Could U.S. block Burger King from gobbling up Tim Hortons?

Burger King deal would help Tims expansion
A Burger King sign and a Tim Hortons sign are displayed on St. Laurent Boulevard in Ottawa last month. THE CANADIAN PRESS/Sean Kilpatrick

A top U.S. federal government official said this week Washington is moving quickly to curb a rising number of companies looking to relocate outside the United States in an effort to avoid paying taxes.

“It is imperative that lawmakers get this done,” Treasury Secretary Jacob Lew said in a speech Monday.

The relocation manoeuvre, known as a corporate inversion, is the tactic Florida-based Burger King is using in its bid for Tim Hortons Inc.

MORE: Should Tim Hortons brace for job cuts?

But on Wednesday, the odds that the megadeal could be derailed by new U.S. tax rules stood at exactly 3 per cent, according to one estimate.

“Changes in U.S. tax law do not represent a material adverse change, based on our understanding,” said investment experts at Desjardins Securities. There’s a “97 per cent probability of the deal closing.”

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It comes down to timing, among other things.

New rules in ‘very near future’?

Inversions like the kind Burger King is attempting are eroding the U.S. tax base and shifting a greater burden onto individual American taxpayers, Secretary Lew said. To that end, the U.S. Treasury is weighing taking steps in the “very near future.”

But Lew also said it wouldn’t be enough to stamp out the practice, only make it less appealing. New, concrete laws are required that Republicans and Democrats are far apart on at the moment.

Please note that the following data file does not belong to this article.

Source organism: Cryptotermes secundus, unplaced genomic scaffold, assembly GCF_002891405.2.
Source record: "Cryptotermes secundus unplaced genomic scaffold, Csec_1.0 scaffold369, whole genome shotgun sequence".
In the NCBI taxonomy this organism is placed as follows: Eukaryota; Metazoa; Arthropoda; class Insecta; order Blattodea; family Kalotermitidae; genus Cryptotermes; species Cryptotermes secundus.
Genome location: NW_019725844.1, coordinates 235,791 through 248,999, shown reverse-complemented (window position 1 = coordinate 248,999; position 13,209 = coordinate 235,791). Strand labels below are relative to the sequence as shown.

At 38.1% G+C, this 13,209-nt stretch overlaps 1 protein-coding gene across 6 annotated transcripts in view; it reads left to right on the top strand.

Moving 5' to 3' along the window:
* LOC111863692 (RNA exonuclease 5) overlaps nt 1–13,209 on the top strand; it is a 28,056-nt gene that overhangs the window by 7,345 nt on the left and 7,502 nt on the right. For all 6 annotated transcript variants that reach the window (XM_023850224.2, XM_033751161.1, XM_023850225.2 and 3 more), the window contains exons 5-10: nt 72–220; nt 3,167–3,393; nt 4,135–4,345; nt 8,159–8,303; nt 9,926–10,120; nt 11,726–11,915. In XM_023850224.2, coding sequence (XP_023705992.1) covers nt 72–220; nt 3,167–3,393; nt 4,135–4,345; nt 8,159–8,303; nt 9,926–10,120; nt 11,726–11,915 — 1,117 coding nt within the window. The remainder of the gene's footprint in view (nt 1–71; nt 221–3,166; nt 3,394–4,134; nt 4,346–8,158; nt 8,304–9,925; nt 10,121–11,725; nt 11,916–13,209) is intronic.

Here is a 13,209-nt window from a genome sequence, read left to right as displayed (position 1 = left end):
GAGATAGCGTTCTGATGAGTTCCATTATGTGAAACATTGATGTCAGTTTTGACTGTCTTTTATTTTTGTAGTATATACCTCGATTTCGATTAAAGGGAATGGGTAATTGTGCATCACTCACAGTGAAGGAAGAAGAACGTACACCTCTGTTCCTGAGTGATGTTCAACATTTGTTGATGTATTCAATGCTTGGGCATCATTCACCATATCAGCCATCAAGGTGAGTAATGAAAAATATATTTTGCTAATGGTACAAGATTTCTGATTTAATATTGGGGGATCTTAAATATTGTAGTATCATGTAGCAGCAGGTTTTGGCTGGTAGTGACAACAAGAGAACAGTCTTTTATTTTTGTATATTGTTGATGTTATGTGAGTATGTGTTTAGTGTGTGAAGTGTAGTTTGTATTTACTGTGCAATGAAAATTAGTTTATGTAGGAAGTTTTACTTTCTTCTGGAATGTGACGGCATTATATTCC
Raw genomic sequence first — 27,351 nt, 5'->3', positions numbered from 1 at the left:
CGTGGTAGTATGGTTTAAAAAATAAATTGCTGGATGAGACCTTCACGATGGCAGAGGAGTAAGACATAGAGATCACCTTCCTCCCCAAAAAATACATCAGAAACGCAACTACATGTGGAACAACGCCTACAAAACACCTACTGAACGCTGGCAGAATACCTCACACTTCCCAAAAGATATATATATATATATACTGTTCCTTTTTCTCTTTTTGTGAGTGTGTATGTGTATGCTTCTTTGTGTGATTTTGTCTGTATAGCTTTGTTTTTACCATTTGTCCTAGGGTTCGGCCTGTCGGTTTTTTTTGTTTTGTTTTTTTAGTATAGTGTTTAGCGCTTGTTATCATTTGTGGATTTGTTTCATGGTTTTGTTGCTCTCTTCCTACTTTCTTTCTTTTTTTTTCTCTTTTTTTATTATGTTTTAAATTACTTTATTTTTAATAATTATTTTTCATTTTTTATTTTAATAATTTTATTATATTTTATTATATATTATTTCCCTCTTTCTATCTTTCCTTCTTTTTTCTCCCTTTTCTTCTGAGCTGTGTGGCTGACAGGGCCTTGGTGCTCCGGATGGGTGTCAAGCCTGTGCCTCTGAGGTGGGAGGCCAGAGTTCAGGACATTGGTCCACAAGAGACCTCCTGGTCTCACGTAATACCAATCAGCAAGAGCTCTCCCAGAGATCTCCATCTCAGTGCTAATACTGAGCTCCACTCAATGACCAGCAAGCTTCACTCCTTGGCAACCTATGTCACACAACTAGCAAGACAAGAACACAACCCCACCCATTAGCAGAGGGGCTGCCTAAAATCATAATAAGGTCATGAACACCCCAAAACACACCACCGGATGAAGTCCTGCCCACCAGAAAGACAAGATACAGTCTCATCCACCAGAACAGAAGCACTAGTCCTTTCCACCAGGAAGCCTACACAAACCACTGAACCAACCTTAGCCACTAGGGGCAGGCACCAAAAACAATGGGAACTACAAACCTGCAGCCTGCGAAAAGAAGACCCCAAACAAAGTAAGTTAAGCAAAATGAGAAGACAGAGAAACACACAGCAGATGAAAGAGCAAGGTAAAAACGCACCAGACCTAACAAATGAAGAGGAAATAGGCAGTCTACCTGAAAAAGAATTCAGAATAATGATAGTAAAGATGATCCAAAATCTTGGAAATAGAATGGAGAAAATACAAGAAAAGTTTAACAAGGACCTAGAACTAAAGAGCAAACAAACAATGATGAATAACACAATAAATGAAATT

A particular point of contention is whether an anti-inversion bill should be retroactive to affect pending deals. Burger King and Tim Hortons said they expect the $12.5-billion merger to close before the end of the year.

New laws that could disrupt the Burger King-Tim Hortons transaction will almost certainly have to be in place before U.S. Republicans and Democrats leave Washington to campaign ahead of mid-term elections in November.

“Only a change in the law can shut the door,” Lew said.

MORE: With Burger King’s help, Tim Hortons poised to go global

Still, even if formal changes to the U.S. tax code are made, only the value of the deal would likely be altered, not the deal itself, according to Desjardins analyst Keith Howlett.

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“Our understanding is that tax changes are not contractually acceptable reasons for Burger King to fail to close the Tim Hortons transaction.”

WATCH: Inside the Tim Hortons-Burger King deal

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